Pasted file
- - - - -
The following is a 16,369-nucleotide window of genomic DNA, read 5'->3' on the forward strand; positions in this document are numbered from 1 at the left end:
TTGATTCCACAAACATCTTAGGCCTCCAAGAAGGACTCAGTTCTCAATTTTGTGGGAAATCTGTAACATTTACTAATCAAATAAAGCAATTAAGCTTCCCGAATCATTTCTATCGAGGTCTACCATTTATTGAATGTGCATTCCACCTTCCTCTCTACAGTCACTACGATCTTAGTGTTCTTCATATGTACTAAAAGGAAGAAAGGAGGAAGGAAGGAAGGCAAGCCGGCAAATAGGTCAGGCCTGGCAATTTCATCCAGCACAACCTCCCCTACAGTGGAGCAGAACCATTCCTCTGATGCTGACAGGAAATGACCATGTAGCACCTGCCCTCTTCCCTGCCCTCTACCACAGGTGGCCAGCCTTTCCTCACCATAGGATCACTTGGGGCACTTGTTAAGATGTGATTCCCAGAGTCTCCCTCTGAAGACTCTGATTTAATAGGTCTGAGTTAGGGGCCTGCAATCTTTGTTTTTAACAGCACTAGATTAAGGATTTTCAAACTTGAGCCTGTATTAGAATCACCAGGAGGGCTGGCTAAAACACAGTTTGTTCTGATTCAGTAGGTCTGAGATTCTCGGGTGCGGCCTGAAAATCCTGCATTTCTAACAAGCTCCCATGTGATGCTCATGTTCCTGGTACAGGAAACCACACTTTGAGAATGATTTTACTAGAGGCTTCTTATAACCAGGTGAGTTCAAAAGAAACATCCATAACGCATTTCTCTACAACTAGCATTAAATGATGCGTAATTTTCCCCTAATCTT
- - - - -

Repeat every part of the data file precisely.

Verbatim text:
The following is a 16,369-nucleotide window of genomic DNA, read 5'->3' on the forward strand; positions in this document are numbered from 1 at the left end:
TTGATTCCACAAACATCTTAGGCCTCCAAGAAGGACTCAGTTCTCAATTTTGTGGGAAATCTGTAACATTTACTAATCAAATAAAGCAATTAAGCTTCCCGAATCATTTCTATCGAGGTCTACCATTTATTGAATGTGCATTCCACCTTCCTCTCTACAGTCACTACGATCTTAGTGTTCTTCATATGTACTAAAAGGAAGAAAGGAGGAAGGAAGGAAGGCAAGCCGGCAAATAGGTCAGGCCTGGCAATTTCATCCAGCACAACCTCCCCTACAGTGGAGCAGAACCATTCCTCTGATGCTGACAGGAAATGACCATGTAGCACCTGCCCTCTTCCCTGCCCTCTACCACAGGTGGCCAGCCTTTCCTCACCATAGGATCACTTGGGGCACTTGTTAAGATGTGATTCCCAGAGTCTCCCTCTGAAGACTCTGATTTAATAGGTCTGAGTTAGGGGCCTGCAATCTTTGTTTTTAACAGCACTAGATTAAGGATTTTCAAACTTGAGCCTGTATTAGAATCACCAGGAGGGCTGGCTAAAACACAGTTTGTTCTGATTCAGTAGGTCTGAGATTCTCGGGTGCGGCCTGAAAATCCTGCATTTCTAACAAGCTCCCATGTGATGCTCATGTTCCTGGTACAGGAAACCACACTTTGAGAATGATTTTACTAGAGGCTTCTTATAACCAGGTGAGTTCAAAAGAAACATCCATAACGCATTTCTCTACAACTAGCATTAAATGATGCGTAATTTTCCCCTAATCTT